A Lockheed Martin-built hypersonic missile has been test fired from a Boeing-built Stratofortress bomber.
The US Air Force and Lockheed Martin have jointly conducted a hypersonic-boosted flight test of the AGM-183A Air-launched Rapid Response Weapon (ARRW) from a Boeing B-52H Stratofortress long-range strategic bomber.
The test aimed to assess the missile’s ability to reach and withstand operational hypersonic speeds, collect crucial data for use in further flight tests and validate safe separation from the aircraft, ensuring the glide body and warhead hits designated targets from stand-off distances.
“The need for hypersonic strike capabilities is critical to our nation and this successful test will help us to maintain an accelerated and rigorous timeline,” Dave Berganini, vice president of hypersonic and strike systems at Lockheed Martin Missiles and Fire Control, said.
“Our strong partnership with the US Air Force has allowed us to quickly progress hypersonic technologies for our men and women in uniform.”
The ARRW rapid prototyping program was sanctioned by Section 804 authorities provided by the US Congress, which Marya Bard, US Air Force ARRW program director said would “significantly accelerate” the development and testing of the weapon.
“The tightly integrated Lockheed Martin and government team achieved speed with discipline by focusing on a common vision of providing combatant commanders a survivable rapid response strike capability as early as possible,” Bard added.
According to Lockheed Martin, further booster and all-up-round test flights are scheduled throughout 2022, with the program expected to achieve early operational capability (EOC) in 2023.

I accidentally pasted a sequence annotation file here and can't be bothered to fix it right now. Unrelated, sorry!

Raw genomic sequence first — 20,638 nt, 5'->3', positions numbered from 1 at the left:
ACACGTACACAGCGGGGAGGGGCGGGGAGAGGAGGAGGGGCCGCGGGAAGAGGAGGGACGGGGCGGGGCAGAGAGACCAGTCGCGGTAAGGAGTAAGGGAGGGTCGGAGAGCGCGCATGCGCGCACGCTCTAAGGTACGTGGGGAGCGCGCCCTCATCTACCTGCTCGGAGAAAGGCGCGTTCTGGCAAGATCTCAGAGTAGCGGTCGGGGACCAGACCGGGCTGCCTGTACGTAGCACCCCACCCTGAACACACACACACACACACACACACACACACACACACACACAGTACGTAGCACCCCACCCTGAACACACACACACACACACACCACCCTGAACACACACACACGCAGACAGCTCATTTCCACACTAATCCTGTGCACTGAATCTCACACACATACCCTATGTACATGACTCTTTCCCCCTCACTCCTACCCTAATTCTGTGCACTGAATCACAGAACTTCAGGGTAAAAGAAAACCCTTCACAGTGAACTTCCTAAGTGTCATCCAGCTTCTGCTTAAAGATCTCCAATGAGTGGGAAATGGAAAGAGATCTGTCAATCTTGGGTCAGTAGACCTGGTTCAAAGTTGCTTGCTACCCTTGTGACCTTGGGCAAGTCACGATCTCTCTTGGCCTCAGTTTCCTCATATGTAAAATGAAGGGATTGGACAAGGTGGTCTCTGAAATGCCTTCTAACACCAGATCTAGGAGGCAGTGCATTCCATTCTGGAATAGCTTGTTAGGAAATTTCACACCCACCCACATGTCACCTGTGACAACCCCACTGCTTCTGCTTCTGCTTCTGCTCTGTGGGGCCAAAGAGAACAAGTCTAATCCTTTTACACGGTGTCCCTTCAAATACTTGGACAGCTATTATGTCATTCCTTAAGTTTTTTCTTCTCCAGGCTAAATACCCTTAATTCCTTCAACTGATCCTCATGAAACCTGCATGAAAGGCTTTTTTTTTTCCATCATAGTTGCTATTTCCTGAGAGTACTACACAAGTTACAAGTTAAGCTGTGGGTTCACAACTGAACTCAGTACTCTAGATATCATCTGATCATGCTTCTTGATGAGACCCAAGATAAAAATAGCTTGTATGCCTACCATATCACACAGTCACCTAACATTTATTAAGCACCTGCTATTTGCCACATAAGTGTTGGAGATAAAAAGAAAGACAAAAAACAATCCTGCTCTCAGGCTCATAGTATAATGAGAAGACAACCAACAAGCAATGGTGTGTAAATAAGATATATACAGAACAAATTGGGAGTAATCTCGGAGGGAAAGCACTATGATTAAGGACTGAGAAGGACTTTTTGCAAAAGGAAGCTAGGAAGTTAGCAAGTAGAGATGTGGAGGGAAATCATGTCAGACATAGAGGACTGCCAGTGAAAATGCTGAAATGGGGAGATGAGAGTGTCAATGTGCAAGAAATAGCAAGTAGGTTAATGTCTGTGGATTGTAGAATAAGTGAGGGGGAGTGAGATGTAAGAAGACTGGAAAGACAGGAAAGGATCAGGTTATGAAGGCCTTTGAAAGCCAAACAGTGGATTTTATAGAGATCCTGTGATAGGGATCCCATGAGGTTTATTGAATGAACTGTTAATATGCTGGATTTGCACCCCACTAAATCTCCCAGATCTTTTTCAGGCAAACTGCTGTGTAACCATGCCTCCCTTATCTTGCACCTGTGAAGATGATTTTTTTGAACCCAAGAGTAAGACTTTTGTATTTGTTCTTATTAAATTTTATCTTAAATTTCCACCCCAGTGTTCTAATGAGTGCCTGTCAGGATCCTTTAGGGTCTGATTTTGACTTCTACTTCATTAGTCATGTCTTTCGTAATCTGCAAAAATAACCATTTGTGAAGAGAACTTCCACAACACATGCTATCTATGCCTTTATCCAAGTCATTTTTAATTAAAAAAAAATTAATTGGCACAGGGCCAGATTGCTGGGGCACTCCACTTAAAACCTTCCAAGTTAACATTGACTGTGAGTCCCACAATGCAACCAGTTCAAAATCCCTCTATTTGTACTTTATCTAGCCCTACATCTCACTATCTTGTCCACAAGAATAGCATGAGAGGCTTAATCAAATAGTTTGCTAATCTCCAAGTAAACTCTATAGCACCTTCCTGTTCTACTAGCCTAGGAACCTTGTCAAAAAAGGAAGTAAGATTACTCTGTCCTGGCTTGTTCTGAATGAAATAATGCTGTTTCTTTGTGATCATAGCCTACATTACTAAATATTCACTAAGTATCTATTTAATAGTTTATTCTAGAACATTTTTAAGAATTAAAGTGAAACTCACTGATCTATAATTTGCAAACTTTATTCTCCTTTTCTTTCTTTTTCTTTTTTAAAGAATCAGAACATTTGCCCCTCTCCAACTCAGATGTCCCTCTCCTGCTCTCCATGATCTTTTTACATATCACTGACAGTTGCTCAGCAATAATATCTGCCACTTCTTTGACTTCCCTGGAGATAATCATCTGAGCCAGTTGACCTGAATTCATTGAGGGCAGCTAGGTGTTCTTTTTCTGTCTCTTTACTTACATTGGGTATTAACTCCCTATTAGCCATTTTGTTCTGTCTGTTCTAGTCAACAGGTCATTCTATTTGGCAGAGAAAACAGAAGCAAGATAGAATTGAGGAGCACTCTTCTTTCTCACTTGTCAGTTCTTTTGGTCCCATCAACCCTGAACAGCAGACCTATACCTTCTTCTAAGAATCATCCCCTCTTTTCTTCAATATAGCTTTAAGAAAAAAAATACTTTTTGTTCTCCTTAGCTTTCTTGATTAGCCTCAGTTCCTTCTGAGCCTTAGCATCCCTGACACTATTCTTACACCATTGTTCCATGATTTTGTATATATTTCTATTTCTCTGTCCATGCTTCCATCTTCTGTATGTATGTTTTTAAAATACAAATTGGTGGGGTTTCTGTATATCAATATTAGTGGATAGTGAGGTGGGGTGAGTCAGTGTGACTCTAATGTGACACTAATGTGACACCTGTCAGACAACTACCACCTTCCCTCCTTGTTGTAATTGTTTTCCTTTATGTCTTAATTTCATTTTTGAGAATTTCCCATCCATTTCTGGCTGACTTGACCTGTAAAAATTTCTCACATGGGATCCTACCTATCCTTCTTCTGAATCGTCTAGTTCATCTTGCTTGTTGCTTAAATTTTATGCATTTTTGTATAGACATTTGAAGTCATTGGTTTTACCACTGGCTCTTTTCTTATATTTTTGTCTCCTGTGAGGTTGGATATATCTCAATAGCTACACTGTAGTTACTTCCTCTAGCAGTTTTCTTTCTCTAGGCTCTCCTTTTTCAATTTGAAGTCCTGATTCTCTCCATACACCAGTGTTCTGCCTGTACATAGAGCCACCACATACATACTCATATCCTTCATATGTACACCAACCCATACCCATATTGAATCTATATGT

This was the latest hypersonic missile test conducted by Lockheed Martin this year.
In April, the company tested its Hypersonic Air-breathing Weapon Concept (HAWC) as part of a collaboration with the Defense Advanced Research Projects Agency (DARPA), Air Force Research Laboratory (AFRL), and Aerojet Rocketdyne (AJRD).
Subscribe to the Defence Connect daily newsletter.
Be the first to hear the latest developments in the defence industry.
The missile reportedly hit speeds in excess of Mach 5 at a peak altitude above 65,000 feet (just under 20 kilometres).
Less than a year earlier, Lockheed Martin completed a demonstration alongside Northrop Grumman, as part of a broader project supporting the US Navy’s Conventional Prompt Strike (CPS) and the US Army’s Long Range Hypersonic Weapon (LRHW) programs.
The companies tested the first stage solid rocket motor, which fired for the full trial duration and reportedly met performance parameters and objectives within anticipated ranges.
[Related: Lockheed Martin tests hypersonic missile ]